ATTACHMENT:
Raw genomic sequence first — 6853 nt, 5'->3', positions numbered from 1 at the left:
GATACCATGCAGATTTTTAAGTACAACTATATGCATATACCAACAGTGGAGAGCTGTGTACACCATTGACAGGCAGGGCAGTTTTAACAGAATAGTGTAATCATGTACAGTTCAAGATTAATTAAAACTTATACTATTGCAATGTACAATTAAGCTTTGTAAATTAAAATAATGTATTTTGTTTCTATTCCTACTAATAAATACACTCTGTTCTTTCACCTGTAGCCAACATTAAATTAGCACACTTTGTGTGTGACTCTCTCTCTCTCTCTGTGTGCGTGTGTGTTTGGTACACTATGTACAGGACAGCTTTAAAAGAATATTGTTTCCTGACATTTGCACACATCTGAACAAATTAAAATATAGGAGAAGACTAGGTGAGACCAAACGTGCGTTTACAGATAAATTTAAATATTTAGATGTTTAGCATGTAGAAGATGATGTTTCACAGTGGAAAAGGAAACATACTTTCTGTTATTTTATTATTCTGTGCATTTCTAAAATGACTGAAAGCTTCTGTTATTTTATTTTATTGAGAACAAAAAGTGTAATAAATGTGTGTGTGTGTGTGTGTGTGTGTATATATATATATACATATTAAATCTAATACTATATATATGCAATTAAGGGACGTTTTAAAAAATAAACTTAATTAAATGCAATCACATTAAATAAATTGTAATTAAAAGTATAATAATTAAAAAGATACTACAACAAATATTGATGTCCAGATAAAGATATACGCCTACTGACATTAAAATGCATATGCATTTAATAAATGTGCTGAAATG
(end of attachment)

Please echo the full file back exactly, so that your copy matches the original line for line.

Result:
Raw genomic sequence first — 6853 nt, 5'->3', positions numbered from 1 at the left:
GATACCATGCAGATTTTTAAGTACAACTATATGCATATACCAACAGTGGAGAGCTGTGTACACCATTGACAGGCAGGGCAGTTTTAACAGAATAGTGTAATCATGTACAGTTCAAGATTAATTAAAACTTATACTATTGCAATGTACAATTAAGCTTTGTAAATTAAAATAATGTATTTTGTTTCTATTCCTACTAATAAATACACTCTGTTCTTTCACCTGTAGCCAACATTAAATTAGCACACTTTGTGTGTGACTCTCTCTCTCTCTCTGTGTGCGTGTGTGTTTGGTACACTATGTACAGGACAGCTTTAAAAGAATATTGTTTCCTGACATTTGCACACATCTGAACAAATTAAAATATAGGAGAAGACTAGGTGAGACCAAACGTGCGTTTACAGATAAATTTAAATATTTAGATGTTTAGCATGTAGAAGATGATGTTTCACAGTGGAAAAGGAAACATACTTTCTGTTATTTTATTATTCTGTGCATTTCTAAAATGACTGAAAGCTTCTGTTATTTTATTTTATTGAGAACAAAAAGTGTAATAAATGTGTGTGTGTGTGTGTGTGTGTGTATATATATATATACATATTAAATCTAATACTATATATATGCAATTAAGGGACGTTTTAAAAAATAAACTTAATTAAATGCAATCACATTAAATAAATTGTAATTAAAAGTATAATAATTAAAAAGATACTACAACAAATATTGATGTCCAGATAAAGATATACGCCTACTGACATTAAAATGCATATGCATTTAATAAATGTGCTGAAATG